Monday, August 07, 2006

Prudhoe Bay shuts down

Last night, BP Exploration Alaska, Inc. announced that it was shutting down Prudho Bay due to extensive corrosion of the pipelines and oil leaks. This move will shut in some 400,000 barrels per day of production, roughly half of what Hurrican Katrina took offline last year. It will take several days just to shut down production completely. Some have speculated that prices could rise $10 a barrel as a result. In early trading this morning, prices are up nearly $2 a barrel.

Aggravating matters is the fact that the world is starting from a weaker postion than last year. Worldwide oil production is down about half a million barrels a day from last year. Mexico's production has rolled over into decline since last year, as well as Kuwait's largest oil field. Nigeria has lost about 300,000 bpd due to unrest in the country, Iran's production is in decline and most ominously of all, Saudi production has dropped by half a million bpd in the last year. Overall, total OPEC production is down by over a million bpd in a year, despite the fact that Iraq has regained something close to prewar production.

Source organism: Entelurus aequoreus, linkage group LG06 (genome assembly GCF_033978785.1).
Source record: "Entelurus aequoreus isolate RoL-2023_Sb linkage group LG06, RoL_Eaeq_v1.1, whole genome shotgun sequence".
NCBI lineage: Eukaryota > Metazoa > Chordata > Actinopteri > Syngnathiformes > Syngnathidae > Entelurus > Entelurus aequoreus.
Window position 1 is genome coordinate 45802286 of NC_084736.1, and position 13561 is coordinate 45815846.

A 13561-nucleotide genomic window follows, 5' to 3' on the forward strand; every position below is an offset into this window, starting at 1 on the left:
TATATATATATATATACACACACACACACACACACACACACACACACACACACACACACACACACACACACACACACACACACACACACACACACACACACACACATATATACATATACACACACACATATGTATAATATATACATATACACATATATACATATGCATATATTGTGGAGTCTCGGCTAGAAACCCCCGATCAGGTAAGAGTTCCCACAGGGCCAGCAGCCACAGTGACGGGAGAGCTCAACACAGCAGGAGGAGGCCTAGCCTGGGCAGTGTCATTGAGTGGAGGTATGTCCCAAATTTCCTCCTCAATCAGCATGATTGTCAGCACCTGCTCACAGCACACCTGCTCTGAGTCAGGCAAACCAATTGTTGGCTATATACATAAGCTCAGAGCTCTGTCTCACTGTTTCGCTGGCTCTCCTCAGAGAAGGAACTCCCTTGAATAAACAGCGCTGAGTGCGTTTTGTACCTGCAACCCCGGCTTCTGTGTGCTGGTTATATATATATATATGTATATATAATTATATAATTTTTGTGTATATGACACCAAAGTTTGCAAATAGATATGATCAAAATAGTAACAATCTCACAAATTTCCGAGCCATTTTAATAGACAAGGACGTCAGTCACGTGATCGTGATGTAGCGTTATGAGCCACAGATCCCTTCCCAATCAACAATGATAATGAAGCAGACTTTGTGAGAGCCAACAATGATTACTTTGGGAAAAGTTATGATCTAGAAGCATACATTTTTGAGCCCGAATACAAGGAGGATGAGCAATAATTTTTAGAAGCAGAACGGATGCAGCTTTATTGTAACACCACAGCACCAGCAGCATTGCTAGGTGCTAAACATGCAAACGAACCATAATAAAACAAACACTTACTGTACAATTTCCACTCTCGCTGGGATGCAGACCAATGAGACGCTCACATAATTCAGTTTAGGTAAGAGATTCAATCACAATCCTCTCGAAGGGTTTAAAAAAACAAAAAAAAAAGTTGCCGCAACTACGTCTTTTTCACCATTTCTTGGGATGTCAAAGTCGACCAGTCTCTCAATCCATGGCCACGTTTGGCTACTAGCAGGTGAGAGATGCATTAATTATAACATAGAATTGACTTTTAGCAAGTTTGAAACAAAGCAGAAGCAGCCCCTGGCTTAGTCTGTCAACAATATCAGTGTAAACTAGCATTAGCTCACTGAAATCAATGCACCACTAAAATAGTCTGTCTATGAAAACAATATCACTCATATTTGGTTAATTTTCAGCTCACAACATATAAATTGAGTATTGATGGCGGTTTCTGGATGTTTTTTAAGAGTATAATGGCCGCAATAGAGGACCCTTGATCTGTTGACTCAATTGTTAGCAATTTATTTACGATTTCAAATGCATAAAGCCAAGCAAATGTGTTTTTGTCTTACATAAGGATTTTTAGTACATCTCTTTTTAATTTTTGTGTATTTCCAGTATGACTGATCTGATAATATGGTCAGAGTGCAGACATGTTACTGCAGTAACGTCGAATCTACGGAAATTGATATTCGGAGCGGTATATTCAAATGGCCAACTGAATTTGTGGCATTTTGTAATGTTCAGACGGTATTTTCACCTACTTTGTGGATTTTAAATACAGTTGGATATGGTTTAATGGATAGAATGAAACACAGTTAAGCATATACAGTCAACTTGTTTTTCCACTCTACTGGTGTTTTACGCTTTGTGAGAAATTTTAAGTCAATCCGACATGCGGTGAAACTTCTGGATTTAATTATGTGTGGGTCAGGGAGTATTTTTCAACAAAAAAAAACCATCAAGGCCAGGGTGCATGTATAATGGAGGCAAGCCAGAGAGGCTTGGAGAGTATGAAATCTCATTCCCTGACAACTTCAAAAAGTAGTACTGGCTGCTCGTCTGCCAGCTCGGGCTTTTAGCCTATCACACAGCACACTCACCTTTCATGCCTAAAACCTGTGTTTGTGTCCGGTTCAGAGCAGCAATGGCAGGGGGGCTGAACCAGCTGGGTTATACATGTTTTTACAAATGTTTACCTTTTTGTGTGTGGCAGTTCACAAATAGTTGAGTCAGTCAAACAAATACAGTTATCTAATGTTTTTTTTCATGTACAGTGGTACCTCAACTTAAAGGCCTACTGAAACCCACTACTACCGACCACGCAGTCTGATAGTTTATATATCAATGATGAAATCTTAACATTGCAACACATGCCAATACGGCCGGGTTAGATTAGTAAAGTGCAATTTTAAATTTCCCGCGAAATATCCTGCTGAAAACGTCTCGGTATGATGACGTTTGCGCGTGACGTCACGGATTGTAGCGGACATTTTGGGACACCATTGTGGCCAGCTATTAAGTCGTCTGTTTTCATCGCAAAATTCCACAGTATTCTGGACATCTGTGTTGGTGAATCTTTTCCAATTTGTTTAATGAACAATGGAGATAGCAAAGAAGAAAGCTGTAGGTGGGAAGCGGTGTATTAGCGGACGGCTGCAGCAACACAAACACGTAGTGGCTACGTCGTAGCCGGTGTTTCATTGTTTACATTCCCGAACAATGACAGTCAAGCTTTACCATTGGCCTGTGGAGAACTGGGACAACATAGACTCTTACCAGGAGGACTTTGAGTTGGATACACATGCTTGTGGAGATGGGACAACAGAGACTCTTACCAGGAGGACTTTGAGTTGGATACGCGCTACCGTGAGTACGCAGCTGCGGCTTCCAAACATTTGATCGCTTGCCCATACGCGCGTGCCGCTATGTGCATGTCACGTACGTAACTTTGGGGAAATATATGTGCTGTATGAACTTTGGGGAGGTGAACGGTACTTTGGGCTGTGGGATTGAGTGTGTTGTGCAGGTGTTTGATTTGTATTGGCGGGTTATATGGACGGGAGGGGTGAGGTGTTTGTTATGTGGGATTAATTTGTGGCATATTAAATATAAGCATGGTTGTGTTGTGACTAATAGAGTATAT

The Saudis have so far denied that their production capacity is in decline, explaining the drop to "declining demand." The next few months will be a serious test for the Saudis. If they cannot stem the decline in the face of the Prudhoe Bay shut in, then they are almost certainly past peak production--and likely so is the world.


At 1:09 PM, Blogger Alan P. said...

We are way past peak conventional. They are counting heavy sour grades and bitumen as if nothing has changed. Even in spite of this production is still declining. I hear Chevron is using steam injection on the Saudi/Kuwait border. They are desperately trying to increase production but it doesn't matter, it is still going down. Things are getting interesting.


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